Food For Thought

    Megan Campbell speaking on the benefits of colorful food. Photo by Lauren Parran / North by Northwestern.

    “Colors of the rainbow is the goal,” said Megan Campbell, Sodexo’s district dietitian for Northwestern, at today’s Food for Thought event on superfoods and functional foods. She wasn’t talking about Judy Garland in the Wizard of Oz; she was referring to bright colored fruits and vegetables. Fruit pigments provide protective benefits for the body, Campbell said.

    When Campbell walks around the Northwestern dining halls, she sees some students eating beautiful salads and others with plates full of fries and burgers. Northwestern students, she says, are on both ends of the spectrum when it comes to eating. For those who are not eating very healthily, she says, adding something bright green or bright orange to diets will definitely be beneficial.

    A functional food is a food or a supplement that has an extra boost, Campbell says. It can be things like enhanced water, orange juice, bright fruits and vegetables, yogurt, oats, fish and black and green tea.

    Campbell offers several tips to improve your diet with little thought or strain on your budget:

    • Frozen vegetables, instead of canned vegetables are great, inexpensive functional foods because they are packed when they are the freshest, Campbell says.
    • Another quick, functional food students can eat is yogurt. They contain probiotics which colonize the gut to push out bad bacteria and allow good bacteria to take up more space. “That in turn helps people with digestion,” she says.
    • Yellow and Orange. Now find the other colors. Photo by MJorge on flickr, licensed under the Creative Commons.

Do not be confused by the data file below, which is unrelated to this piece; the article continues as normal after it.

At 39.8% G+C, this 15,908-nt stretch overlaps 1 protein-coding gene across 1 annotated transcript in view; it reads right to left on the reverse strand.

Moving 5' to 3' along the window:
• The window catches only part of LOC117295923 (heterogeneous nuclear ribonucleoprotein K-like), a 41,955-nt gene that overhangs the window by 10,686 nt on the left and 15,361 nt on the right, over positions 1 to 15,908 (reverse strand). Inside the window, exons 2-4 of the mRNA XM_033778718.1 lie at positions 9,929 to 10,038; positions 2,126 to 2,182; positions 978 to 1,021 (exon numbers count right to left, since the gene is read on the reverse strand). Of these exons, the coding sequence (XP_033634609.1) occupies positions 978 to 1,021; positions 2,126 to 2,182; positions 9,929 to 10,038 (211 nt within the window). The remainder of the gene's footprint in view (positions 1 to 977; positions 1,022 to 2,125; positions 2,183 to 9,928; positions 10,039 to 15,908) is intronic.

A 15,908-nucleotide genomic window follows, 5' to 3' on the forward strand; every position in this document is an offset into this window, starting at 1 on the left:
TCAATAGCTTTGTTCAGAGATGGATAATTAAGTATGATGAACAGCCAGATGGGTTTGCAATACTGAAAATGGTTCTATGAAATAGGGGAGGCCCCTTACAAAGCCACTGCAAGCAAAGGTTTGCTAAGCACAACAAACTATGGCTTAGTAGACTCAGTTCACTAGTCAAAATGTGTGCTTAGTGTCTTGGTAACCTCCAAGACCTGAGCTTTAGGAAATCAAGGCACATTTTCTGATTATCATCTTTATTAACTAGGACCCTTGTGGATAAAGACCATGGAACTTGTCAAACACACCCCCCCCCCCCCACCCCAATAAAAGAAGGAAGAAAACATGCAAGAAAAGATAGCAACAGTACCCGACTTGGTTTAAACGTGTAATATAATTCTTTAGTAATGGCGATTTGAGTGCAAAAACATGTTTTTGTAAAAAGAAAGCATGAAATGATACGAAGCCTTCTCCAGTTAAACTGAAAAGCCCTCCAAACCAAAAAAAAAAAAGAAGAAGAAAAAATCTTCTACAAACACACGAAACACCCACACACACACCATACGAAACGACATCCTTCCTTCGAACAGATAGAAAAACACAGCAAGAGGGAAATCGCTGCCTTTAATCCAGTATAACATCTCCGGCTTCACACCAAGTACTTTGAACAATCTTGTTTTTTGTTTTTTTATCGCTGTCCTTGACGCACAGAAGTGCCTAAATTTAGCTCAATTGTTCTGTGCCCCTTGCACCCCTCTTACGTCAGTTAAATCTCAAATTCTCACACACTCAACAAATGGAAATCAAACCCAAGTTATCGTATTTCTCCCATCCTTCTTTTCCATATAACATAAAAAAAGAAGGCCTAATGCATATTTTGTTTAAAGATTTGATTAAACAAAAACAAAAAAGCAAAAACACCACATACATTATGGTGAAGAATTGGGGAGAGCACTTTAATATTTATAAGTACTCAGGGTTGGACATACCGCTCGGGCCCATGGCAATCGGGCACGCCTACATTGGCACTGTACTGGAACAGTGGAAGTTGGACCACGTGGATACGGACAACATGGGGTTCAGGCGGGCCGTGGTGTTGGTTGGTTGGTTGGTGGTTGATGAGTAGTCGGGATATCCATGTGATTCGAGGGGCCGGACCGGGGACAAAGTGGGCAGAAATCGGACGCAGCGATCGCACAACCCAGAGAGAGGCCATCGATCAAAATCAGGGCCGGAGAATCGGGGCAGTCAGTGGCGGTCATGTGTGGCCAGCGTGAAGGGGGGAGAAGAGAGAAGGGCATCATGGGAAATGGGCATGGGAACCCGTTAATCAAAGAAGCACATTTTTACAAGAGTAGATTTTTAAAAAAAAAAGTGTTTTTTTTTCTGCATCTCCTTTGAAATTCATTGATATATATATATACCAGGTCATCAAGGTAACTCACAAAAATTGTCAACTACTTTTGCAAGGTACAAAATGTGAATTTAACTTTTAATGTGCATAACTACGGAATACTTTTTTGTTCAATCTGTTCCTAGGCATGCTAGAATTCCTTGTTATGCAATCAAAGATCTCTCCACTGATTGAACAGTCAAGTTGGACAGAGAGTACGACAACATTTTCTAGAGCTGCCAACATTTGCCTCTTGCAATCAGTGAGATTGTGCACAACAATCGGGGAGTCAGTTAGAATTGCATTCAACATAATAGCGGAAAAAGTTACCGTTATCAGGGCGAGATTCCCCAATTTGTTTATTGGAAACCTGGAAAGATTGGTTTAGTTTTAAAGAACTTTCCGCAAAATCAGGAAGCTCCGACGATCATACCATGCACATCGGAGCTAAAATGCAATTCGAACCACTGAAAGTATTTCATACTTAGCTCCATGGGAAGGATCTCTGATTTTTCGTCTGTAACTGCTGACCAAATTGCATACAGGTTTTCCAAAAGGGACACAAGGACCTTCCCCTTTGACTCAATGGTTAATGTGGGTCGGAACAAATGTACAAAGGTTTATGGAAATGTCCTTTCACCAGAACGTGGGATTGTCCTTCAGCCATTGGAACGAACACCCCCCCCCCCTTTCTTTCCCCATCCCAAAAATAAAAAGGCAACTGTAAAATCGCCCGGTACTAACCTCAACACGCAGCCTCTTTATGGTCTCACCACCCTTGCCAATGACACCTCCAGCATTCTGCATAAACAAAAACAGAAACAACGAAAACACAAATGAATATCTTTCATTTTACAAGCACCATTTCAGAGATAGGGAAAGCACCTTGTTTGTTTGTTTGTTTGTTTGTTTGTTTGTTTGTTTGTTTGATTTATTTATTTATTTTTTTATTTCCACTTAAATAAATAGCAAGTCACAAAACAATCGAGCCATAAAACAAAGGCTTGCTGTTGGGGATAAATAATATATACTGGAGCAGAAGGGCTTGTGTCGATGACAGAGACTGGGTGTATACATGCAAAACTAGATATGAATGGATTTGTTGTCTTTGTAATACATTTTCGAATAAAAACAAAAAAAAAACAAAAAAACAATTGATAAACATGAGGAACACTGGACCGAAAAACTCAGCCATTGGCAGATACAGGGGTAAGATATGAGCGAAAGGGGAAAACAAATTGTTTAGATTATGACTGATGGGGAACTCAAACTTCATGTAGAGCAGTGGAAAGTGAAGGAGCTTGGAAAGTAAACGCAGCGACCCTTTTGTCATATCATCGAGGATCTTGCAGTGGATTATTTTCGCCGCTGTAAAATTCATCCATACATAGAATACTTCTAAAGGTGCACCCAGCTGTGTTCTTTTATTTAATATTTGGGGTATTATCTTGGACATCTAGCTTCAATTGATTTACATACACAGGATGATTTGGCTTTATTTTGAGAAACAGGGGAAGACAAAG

• She also recommends replacing some meat with soy. That way diets will have a decrease in saturated fats and gain some compounds that are protective of the heart. “So you get a double whammy,” she says. Students can replace burgers with garden burgers or 2% milk with soy milk. Eating soy a few times a week is perfectly healthy, she assures students.
    • Omega-3 eggs are another functional food Campbell recommends. Omega-3 is a type of fatty acid that lowers the risk for cardiovascular disease. “You get some good proteins, you get some healthy fats, and you get some Omega-3 as well,” Campbell says.
    • Campbell also recommends caution when taking supplements. She says it worries her that sometimes supplements may not have as much of a functional component as a person thinks they are getting. “When shopping for supplements, be aware that there isn’t that much regulation out there,” she says.
    • Vitamin D, however, is a supplement that Campbell recommends people incorporate into their diets more. It is a vitamin that many people don’t get enough of. She says vitamin D is important for lowering heart disease risks, diabetes risks, and metal defects.

    By adding some of Campbell’s functional food tips to your everyday diet, you’ll be on your way to a healthier lifestyle.


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